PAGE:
In Hinduism, Samudra manthan or The churning of the ocean of milk is one of the most famous episodes in the Puranas and is celebrated in a major way every twelve years in the festival known as Kumbha Mela. The story appears in the Srimad Bhagavatam, the Mahabharata and the Vishnu Purana.

         Samudra manthan is also known as —
Samudra manthanam — Manthanam is the Sanskrit equivalent of Manthan meaning 'to churn'. 
Sagar manthan — Sagar is another word for Samudra, both meaning an ocean or large water body. 
Ksheersagar manthan — Ksheersagar literally means the ocean of milk. Ksheersagar = Ksheer (milk) + Sagar (ocean).

The story of Samudra manthan
         The story begins with Indra, the king of gods, riding his elephant. He came upon a sage named Durvasa. The sage decided to honour Indra by giving him a scented garland. Indra took the garland, but placed it on the forehead of his elephant. The elephant was irritated by the scent and threw the garland off, trampling on it. The angry sage cursed Indra and the Adityas(gods) to lose all their wealth; and be deprived of Laxmi, the goddess of wealth and prosperity. Indra was thus immediately dispossessed of all his wealth and treasures.

Appeal to Brahma
         Indra then approached Brahma, the creator, to help him regain his treasures who suggested him to churn the Ocean of Milk in order to regain his treasures and obtain the Nectar of Immortality. However, such a stupendous task could not be performed by the Adityas (gods) alone, so they sought the help of their enemies, the Asuras, with the understanding that the Asuras would be allowed to partake a portion of the Amrita (divine nectar of immortality).

Churning the Milky Ocean
         The ocean was churned by using the Mount Mandara as the pole and the King of Snakes, Vasuki, as the rope. The gods held the tail of the snake while the demons (Asuras) held the head end of the snake and they pulled on it alternately causing the mountain to rotate which in turn churned the ocean. However, once the mountain was placed on the ocean, it began to sink. Then came Vishnu in his second incarnation, in the form of a turtle Kurma, and supported the mountain on his shell back.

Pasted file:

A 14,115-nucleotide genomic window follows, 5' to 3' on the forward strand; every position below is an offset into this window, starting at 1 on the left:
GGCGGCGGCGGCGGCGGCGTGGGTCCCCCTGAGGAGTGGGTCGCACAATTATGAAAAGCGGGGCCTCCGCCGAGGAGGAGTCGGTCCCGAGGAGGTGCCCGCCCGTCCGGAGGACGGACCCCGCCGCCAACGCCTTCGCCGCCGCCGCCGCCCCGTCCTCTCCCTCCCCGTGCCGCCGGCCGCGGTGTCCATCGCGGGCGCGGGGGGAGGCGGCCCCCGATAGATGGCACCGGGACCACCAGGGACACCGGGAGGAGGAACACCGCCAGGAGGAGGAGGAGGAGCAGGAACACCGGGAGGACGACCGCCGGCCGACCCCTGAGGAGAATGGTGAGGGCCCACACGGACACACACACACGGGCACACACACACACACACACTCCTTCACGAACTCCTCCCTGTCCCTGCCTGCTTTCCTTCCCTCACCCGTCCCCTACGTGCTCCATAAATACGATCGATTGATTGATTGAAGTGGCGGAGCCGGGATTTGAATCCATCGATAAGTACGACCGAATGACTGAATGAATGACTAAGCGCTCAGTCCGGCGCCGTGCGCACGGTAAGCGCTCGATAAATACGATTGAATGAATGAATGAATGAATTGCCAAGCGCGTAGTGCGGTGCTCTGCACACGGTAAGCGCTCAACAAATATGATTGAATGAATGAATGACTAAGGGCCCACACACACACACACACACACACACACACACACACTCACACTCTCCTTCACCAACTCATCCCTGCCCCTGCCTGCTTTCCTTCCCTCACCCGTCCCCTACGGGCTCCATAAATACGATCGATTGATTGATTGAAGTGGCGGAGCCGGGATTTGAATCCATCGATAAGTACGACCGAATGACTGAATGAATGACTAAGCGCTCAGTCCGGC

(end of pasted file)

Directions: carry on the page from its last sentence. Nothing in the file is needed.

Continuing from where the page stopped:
As the ocean was churned, a deadly poison known as Halahala emerged. This poison threatened to suffocate all living things. In response to various prayers, Shiva drank the poison; his wife Parvati, alarmed, stopped it in his throat with her hands. This caused the throat to turn blue. Due to this, he is called Nīlakantha (nīla = "blue", kantha = "throat"). Then, various treasures (ratnas) emerged from the ocean of milk. The 14 Ratnas were:
         Sura, goddess and creator of alcohol 
         Apsarases, various divine nymphs like Rambha, Menaka 
         Kaustubha, the most valuable jewel in the world 
         Uchhaishravas, the divine 7-headed horse 
         Kalpavriksha, the wish-granting tree 
         Kamadhenu, the first cow and mother of all other cows 
         Airavata, the elephant of Indra 
         Lakshmi, the Goddess of Fortune and Wealth 
         Parijat, the divine tree 
         Halahala the deadly poison 
         Chandra, the moon 
         Dhanvantari, the doctor 

The nectar of immortality
         Finally, Dhanvantari, the Heavenly Physician, emerged with a pot containing amrita, the heavenly nectar of immortality. As the Asuras rushed to take the nectar, the frightened Adityas appealed to Vishnu, who then took the form of Mohini. As a beautiful and enchanting damsel, Mohini distracted the Asuras, took the amrita, and distributed it amongst the Adityas who drank it. One Asura, Rahu, disguised himself as an Aditya, and drank some Nectar. Due to their luminous nature the Sun God Surya and the Moon God Chandra noticed the switching of sides. They informed Mohini. But before the Nectar could pass his throat, Mohini cut off his head with Her divine discus, the Sudarshana Chakra. The head, due to its contact with the amrita, remained immortal. To gain revenge on Sun and Moon for exposing this - It is believed that this immortal head occasionally swallows the sun or the moon, causing eclipses. Then, the sun or moon passes through the opening at the neck, ending the eclipse.
         The story ends with the rejuvenated Adityas defeating the Asuras.

~ from Wikipedia


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